Create a cross-government mental health strategy
Clinical care is only one part of a bigger package of support needed to give people severely affected by mental illness a meaningful life in the community. Housing, welfare and employment all are a crucial part of giving people the best quality of life possible. Every government department must take action to make a difference.
The next government must lead the development of a cross-government strategy for mental health that adopts a mental health in all policies approach.
Social care for working age adults
Social care for working age adults is critical to support the many people severely affected by mental illness who might struggle to leave the house, volunteer, take part in social activities or prepare meals alone. Yet social care for working age adults is means tested and there is a significant funding shortfall. The Local Government Association has estimated that this amounts to £1.2bn. The NHS Long Term Plan cannot be
effective without adult social care being funded as an equal partner. That’s why we are calling for a funding settlement for working age adults that covers the next 10 years.
Most people do not receive social care that lives up to the compelling vision of support set out in the Care Act 2014. All too often people wait long periods of time to be assessed before finding out they have to make significant contributions towards their care – which often does not meet their needs. Carers can go without any support and advocates are not available as early as they should be. That’s why we are calling for a review of how the Care Act provides adult social care for people living with severe mental illness and their carers.
Supported housing is an essential prevention and recovery service for people severely affected by mental illness. It is a stable environment where people can re-learn the skills and confidence to live independently, but if current trends continue it is estimated that there will be a shortfall of nearly 47,000 supported housing places by 2024/25.3 A lack of supported housing means people are kept on hospital wards, despite being medically well enough to be discharged, because there is nowhere for them to go. There must be a commitment from the Ministry of Housing, Communities and Local Government to increase the supply of supported housing, accompanied by a stable funding mechanism, that meets the needs of people with mental illness.
The central aim of the disability benefits systems is to provide vital financial assistance to those who are unable to work. It is a lifeline for
people severely affected by mental illness, but we routinely hear stories from people severely affected by mental illness that show that the
current assessment processes for both Employment Support Allowance and Personal Independence Payment are inappropriate. The number of decisions eventually overturned at tribunal shows that incorrect decisions are being made far too frequently. That’s why we believe the PIP assessment and the Work Capability Assessment must be reformed to better fit the needs of people severely affected by mental illness.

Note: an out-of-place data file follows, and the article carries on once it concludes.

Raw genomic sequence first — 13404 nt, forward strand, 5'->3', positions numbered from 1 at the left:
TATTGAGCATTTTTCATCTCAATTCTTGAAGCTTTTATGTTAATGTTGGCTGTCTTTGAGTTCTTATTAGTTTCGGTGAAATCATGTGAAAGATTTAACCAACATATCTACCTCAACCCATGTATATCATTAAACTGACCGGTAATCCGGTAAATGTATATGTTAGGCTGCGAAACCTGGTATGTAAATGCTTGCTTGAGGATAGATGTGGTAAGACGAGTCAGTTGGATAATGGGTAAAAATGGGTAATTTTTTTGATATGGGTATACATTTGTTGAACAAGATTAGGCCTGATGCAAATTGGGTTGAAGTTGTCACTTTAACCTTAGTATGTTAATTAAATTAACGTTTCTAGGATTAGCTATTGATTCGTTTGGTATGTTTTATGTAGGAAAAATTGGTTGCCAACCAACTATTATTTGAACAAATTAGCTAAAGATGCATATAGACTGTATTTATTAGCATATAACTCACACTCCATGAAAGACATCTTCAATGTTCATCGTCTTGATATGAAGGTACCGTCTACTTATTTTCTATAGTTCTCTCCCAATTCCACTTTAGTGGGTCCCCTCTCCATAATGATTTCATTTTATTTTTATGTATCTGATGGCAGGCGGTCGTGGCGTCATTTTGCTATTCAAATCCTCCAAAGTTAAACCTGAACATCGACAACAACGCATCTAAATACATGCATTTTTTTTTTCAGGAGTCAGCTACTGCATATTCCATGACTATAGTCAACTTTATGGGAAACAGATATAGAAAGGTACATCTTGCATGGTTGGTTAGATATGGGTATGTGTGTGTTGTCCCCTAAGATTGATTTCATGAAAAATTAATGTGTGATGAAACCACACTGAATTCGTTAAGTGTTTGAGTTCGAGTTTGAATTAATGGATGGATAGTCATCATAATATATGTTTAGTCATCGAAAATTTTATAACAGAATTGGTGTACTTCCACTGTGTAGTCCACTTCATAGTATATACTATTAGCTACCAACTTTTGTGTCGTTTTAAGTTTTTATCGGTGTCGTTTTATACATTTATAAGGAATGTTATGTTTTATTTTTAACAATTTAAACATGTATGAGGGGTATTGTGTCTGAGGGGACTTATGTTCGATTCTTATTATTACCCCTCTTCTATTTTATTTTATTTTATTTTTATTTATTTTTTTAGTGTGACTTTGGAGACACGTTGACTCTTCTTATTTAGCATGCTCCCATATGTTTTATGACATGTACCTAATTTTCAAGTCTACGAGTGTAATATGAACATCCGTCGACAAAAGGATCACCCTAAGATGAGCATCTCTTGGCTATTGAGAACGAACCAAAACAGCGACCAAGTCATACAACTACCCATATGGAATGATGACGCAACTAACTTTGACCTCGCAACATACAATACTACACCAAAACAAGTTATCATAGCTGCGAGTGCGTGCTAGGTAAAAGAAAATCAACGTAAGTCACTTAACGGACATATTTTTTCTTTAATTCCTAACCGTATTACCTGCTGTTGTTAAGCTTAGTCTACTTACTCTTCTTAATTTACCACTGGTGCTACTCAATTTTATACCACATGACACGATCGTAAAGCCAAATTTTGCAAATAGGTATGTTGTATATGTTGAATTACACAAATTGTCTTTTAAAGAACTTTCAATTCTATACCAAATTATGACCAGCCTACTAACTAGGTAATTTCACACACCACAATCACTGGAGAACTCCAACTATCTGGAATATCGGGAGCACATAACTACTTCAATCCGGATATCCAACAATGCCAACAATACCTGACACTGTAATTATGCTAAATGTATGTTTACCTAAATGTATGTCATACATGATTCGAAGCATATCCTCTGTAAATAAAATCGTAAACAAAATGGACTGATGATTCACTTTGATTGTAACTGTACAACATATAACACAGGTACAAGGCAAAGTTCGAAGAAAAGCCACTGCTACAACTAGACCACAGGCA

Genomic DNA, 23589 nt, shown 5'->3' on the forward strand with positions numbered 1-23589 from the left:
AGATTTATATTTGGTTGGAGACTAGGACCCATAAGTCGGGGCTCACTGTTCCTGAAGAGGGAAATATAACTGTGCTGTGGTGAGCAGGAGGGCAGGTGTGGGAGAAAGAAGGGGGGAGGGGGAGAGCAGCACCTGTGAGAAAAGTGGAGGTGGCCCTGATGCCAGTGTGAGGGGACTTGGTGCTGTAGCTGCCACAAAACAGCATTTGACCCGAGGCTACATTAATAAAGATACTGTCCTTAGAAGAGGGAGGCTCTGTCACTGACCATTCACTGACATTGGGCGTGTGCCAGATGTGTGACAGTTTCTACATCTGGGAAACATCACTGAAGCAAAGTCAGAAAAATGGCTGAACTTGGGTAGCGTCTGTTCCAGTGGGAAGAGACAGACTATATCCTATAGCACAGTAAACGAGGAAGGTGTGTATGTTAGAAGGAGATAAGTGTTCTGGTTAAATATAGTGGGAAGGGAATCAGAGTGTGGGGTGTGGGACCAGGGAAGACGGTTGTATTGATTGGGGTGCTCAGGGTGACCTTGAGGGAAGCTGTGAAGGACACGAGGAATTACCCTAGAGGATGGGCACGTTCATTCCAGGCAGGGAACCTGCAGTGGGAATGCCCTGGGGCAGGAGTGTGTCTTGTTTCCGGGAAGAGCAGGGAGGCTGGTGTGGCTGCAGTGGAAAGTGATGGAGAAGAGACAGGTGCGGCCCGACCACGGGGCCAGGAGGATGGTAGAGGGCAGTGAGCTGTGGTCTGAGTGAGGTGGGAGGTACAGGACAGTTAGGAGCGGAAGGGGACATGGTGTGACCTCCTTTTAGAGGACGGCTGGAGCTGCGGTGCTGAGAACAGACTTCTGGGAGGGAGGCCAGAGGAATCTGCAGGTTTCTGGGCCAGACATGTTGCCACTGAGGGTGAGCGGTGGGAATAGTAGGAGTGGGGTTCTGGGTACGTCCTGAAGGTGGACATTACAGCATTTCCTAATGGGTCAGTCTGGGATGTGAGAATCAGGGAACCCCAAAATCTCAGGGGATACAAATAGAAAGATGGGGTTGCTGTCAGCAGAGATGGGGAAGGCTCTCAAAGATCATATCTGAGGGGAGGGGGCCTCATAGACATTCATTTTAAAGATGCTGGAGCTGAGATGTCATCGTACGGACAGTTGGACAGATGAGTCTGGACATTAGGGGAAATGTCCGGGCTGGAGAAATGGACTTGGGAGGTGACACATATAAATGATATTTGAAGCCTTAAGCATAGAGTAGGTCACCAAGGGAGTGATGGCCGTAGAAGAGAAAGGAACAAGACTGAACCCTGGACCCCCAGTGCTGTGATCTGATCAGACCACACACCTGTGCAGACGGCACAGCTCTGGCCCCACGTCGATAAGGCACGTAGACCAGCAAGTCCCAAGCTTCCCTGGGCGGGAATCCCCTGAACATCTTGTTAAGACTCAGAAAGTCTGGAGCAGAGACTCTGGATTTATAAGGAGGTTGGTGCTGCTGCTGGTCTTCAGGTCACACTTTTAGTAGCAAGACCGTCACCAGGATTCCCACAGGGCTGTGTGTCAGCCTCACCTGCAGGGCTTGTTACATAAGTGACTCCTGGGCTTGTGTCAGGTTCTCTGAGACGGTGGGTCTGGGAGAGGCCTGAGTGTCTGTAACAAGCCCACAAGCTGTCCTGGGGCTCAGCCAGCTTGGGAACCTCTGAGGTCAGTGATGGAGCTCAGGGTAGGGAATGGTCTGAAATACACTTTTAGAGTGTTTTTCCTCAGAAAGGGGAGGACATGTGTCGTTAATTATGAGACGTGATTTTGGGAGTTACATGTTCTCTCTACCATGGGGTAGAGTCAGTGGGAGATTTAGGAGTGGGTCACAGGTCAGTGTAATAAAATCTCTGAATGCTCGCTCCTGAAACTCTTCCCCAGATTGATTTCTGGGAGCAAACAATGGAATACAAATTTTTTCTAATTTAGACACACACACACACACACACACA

The problems that have emerged with the roll out of Universal Credit are well documented. Unless they are addressed, we believe that the lives
of people severely affected by mental illness could be damaged as their needs go unconsidered. At a minimum, we believe that disability elements which have been lost through the transition to the Universal Credit system must be restored. Almost half (45%) of people with debt
have a diagnosis of a mental illness. Mental Health UK, which Rethink Mental Illness is a part of, runs the Mental Health and Money Advice service to support people with debt they can no longer cope with. In its first year, the service supported 1,198 people through its telephone service, completed 406 debt cases and 635 benefit cases, but there are many more people who need help. We recommend that the government commits additional funding to the service to the increase the number of people the service can support with tailored financial advice.
Employment and volunteering
For some people severely affected by mental illness, working will be too much of a challenge – but we know there is an appetite among many others in this group to engage with some form of appropriate volunteering or paid work. Just 8% of people with schizophrenia are employed in the UK.5 We believe the disability employment gap can be halved over the course of the next parliament. Supporting more people severely affected by mental illness to retain employment while managing a mental health condition requires legislative and non-legislative change. Employers must be supported to do more for employees with mental illness and the law must better protect people with mental illness against discrimination. That’s why we’re calling for the Equality Act 2010 to be broadened to include specific reference to mental illnesses.